Archive for the ‘Other’ Category

You have to stop and read this! Cassidy is a young member of the Body of Christ, but her voice is already powerful and the Spirit of God is strong in her.  And she tells the truth.  She is special to us for many reasons, but let’s just all give thanks for her and for all the other teens who really love God with all their heart! Their devotion and commitment encourage our hope  for tomorrow.

20130621_171423Teenager. The word teenager makes some people nervous.  Loud, strange music. Weird clothes.  Completely different vocabulary.  Teenagers have the reputation of being concerned about clothes, popularity, dating, reputation and having fun. But if you’ve spent time with teenagers at The Hills lately, I think you’ll be surprised! And I mean surprised in a good way! Most of the students I know are concerned about the world—we want to make a difference. We care about friends, family, school, making the most of our lives and even missions. We want to stand out but not for our clothes or our music or even for what we say. We want to stand out because of what we do.  We want our lives to reflect Christ and we want to make Him look good. We aren’t afraid to do big things for God and we love being at a church that encourages us to dream big!

I was born into a family that loves the church and loves international mission work.  I’m 14 years old and I’ve been to 11 countries on 5 continents to share Jesus with people who don’t know Him. My parents and my 2 younger brothers and I went on a Let’s Start Talking project to Italy this past summer where we helped people practice English using the Bible—we went with 2 of our friends who also go to The Hills. Last summer I was on a team to Rwanda with several families from The Hills. God has definitely given me lots of adventurous ways to serve Him with our church family.  And each adventure has helped me grow closer to Him.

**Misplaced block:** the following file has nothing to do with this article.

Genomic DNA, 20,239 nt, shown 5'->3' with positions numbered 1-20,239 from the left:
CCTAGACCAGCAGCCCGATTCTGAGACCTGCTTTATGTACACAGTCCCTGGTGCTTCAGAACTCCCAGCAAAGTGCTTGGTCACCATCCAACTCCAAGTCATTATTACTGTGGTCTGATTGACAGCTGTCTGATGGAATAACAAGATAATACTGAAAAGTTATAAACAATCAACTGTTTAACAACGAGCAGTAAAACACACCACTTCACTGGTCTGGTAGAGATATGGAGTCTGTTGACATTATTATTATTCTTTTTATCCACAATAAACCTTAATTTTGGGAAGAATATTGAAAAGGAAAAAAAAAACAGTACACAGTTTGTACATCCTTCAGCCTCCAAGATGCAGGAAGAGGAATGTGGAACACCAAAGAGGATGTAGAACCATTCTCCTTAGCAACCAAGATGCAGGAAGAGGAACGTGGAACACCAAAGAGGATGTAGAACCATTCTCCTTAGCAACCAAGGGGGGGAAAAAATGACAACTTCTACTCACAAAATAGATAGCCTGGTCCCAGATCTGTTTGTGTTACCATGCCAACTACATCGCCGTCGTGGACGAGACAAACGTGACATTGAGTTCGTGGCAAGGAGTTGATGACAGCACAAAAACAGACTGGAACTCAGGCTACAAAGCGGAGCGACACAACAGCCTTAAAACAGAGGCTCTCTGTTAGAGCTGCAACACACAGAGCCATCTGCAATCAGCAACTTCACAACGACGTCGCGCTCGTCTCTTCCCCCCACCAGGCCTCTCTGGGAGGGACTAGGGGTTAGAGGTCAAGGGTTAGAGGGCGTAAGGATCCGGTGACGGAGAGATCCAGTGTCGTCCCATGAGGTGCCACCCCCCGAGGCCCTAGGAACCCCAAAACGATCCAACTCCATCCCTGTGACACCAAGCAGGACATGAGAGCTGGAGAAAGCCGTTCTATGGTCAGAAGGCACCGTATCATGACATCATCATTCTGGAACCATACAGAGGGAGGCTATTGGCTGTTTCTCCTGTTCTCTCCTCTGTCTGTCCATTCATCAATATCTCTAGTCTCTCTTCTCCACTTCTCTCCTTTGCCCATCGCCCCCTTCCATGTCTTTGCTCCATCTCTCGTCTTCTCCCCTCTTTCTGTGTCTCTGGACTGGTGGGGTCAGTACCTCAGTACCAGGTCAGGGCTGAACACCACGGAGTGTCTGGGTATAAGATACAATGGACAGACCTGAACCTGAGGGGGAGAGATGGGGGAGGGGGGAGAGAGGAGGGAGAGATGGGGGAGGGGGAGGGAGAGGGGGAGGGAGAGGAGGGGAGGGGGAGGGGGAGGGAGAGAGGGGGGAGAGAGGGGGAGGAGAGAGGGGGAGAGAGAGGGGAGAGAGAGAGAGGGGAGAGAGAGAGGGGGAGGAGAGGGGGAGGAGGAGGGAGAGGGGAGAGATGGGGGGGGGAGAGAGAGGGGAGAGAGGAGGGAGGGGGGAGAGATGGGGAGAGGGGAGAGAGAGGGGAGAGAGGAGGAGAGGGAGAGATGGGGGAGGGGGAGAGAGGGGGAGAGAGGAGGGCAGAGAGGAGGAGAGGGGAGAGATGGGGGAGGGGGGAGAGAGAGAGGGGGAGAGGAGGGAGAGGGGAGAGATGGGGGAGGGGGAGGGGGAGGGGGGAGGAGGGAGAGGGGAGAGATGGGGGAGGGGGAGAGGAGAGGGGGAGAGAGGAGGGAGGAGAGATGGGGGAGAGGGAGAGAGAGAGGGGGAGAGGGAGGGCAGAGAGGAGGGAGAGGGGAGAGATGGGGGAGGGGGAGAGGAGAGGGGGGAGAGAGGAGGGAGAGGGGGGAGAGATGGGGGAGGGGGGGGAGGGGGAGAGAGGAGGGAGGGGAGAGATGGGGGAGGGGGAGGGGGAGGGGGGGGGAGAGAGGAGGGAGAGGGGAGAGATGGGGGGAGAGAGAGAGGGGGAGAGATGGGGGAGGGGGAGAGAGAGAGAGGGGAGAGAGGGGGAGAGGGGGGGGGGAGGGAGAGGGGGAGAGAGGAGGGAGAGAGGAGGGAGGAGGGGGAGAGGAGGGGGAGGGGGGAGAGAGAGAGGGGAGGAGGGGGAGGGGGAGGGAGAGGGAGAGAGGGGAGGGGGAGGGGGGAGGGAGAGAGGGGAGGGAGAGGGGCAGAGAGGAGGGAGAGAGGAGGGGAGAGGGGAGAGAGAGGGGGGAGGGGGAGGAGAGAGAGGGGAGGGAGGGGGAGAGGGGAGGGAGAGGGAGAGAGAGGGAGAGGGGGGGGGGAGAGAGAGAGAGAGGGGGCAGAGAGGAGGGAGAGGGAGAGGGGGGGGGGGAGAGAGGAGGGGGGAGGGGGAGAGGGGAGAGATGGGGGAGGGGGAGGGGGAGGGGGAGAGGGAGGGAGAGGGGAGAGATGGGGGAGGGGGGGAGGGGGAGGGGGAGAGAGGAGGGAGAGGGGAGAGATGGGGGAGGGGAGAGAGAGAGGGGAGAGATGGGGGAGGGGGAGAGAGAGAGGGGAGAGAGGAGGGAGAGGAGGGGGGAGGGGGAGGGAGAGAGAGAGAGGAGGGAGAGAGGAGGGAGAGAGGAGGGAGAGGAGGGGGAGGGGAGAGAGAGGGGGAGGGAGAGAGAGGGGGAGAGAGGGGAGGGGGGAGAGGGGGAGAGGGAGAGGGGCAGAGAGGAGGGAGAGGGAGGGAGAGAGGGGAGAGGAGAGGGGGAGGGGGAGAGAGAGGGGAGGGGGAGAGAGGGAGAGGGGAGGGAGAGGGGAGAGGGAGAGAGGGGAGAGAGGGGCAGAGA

In July of 2011, I went on a 3 week LST project with my mom, my brothers and some family friends to Natal, Brazil.  Let me confess something…I was a brat.  I had just turned 12 years old and, honestly, I had not been very kind to my family for a while.  I don’t know why but I was just always frustrated with them and my brothers were really, really annoying to me all the time.  I left the USA dreading this non-stop time with my family. I don’t know exactly what happened to me on our mission trip but I came back changed.  I returned loving our time together and being grateful for my family. I had been baptized a couple of years earlier but the Holy Spirit was really working on my heart during those 3 weeks.

I had been on several mission trips before this one but this would be my very first time to read the Bible alone with people.  There I sat, 12 years old, across from 5 different non-Christians ranging in age from a 11-year-old Brazilian boy to a 52-year-old woman who was practicing Spiritism. I didn’t know it but my mom would sit across the room praying for me, reminding herself that the Spirit in me was stronger than anything in this woman.  Maybe that’s the beauty of being young and innocent—I wasn’t intimidated at all—only the usual nervousness of meeting someone new and sharing Jesus with them.  The Bible says that God can use the weak and overlooked of this world to show His wisdom and power (1 Corinthians 1).  Who would choose a 12-year-old bratty girl to share Jesus with a Spiritist over 4 times older? God, of course!

If you want to change your child or grandchild’s life, take them to do mission work.  You don’t even have to go to another country! There are people in this city who don’t know Jesus! There are people in your neighborhood who don’t have hope! And if you can take them to another country, go! There is something life-changing about spending every day for 3 weeks focused on the Good News of Jesus. It’s hard to be unkind to your family when you’ve read the story of Jesus with people all day.  It’s tough to be a brat after you’ve shared your faith with a stranger. And when you read about how great God’s love is, you want to love people even more.

Even little brothers.

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Birthday_candlesToday is my birthday. Not a big deal—I’ve had a lot of them—but still, a birthday is a good day for reflection.

As far as I know, there is only one reference to a birthday in Scripture and that is a mention of Pharaoh’s birthday in the story of Joseph found in Genesis 40:20. It must have been hard for people to even know the day of their birth before access to calendars was common.  Calendars have been around since the beginnings of history. God gave the Jews a calendar in order to celebrate feast days remembering their exodus from Egypt, but apparently the average person didn’t really know the exact day of their birth.